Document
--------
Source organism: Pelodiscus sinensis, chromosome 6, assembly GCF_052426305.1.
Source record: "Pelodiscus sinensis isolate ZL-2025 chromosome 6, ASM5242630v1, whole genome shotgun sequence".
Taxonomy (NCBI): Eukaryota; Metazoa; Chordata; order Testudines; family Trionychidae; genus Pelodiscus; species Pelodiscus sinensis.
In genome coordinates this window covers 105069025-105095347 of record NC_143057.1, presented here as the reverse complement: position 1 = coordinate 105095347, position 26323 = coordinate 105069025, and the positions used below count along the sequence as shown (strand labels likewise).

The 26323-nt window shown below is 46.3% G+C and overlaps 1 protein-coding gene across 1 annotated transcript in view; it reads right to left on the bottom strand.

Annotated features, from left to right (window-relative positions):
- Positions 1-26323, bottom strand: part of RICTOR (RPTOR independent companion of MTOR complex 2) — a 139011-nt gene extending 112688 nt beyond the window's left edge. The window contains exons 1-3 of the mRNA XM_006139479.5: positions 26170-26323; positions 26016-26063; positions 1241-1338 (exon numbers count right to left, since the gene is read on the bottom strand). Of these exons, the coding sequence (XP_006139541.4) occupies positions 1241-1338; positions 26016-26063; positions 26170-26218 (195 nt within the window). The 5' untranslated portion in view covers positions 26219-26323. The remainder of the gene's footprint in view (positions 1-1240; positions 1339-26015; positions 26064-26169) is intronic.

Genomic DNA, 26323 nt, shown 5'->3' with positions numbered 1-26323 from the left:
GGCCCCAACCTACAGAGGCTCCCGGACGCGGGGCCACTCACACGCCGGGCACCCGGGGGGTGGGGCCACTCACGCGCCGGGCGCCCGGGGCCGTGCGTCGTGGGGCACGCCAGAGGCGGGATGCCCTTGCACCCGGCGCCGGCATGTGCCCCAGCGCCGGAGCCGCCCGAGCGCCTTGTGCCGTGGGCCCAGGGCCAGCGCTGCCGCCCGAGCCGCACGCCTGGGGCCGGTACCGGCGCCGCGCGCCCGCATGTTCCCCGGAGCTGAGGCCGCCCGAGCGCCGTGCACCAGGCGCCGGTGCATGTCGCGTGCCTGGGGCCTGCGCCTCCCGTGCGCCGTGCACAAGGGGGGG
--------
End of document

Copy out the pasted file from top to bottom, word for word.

Source organism: Pelodiscus sinensis, chromosome 6, assembly GCF_052426305.1.
Source record: "Pelodiscus sinensis isolate ZL-2025 chromosome 6, ASM5242630v1, whole genome shotgun sequence".
Taxonomy (NCBI): Eukaryota; Metazoa; Chordata; order Testudines; family Trionychidae; genus Pelodiscus; species Pelodiscus sinensis.
In genome coordinates this window covers 105069025-105095347 of record NC_143057.1, presented here as the reverse complement: position 1 = coordinate 105095347, position 26323 = coordinate 105069025, and the positions used below count along the sequence as shown (strand labels likewise).

The 26323-nt window shown below is 46.3% G+C and overlaps 1 protein-coding gene across 1 annotated transcript in view; it reads right to left on the bottom strand.

Annotated features, from left to right (window-relative positions):
- Positions 1-26323, bottom strand: part of RICTOR (RPTOR independent companion of MTOR complex 2) — a 139011-nt gene extending 112688 nt beyond the window's left edge. The window contains exons 1-3 of the mRNA XM_006139479.5: positions 26170-26323; positions 26016-26063; positions 1241-1338 (exon numbers count right to left, since the gene is read on the bottom strand). Of these exons, the coding sequence (XP_006139541.4) occupies positions 1241-1338; positions 26016-26063; positions 26170-26218 (195 nt within the window). The 5' untranslated portion in view covers positions 26219-26323. The remainder of the gene's footprint in view (positions 1-1240; positions 1339-26015; positions 26064-26169) is intronic.

Genomic DNA, 26323 nt, shown 5'->3' with positions numbered 1-26323 from the left:
GGCCCCAACCTACAGAGGCTCCCGGACGCGGGGCCACTCACACGCCGGGCACCCGGGGGGTGGGGCCACTCACGCGCCGGGCGCCCGGGGCCGTGCGTCGTGGGGCACGCCAGAGGCGGGATGCCCTTGCACCCGGCGCCGGCATGTGCCCCAGCGCCGGAGCCGCCCGAGCGCCTTGTGCCGTGGGCCCAGGGCCAGCGCTGCCGCCCGAGCCGCACGCCTGGGGCCGGTACCGGCGCCGCGCGCCCGCATGTTCCCCGGAGCTGAGGCCGCCCGAGCGCCGTGCACCAGGCGCCGGTGCATGTCGCGTGCCTGGGGCCTGCGCCTCCCGTGCGCCGTGCACAAGGGGGGG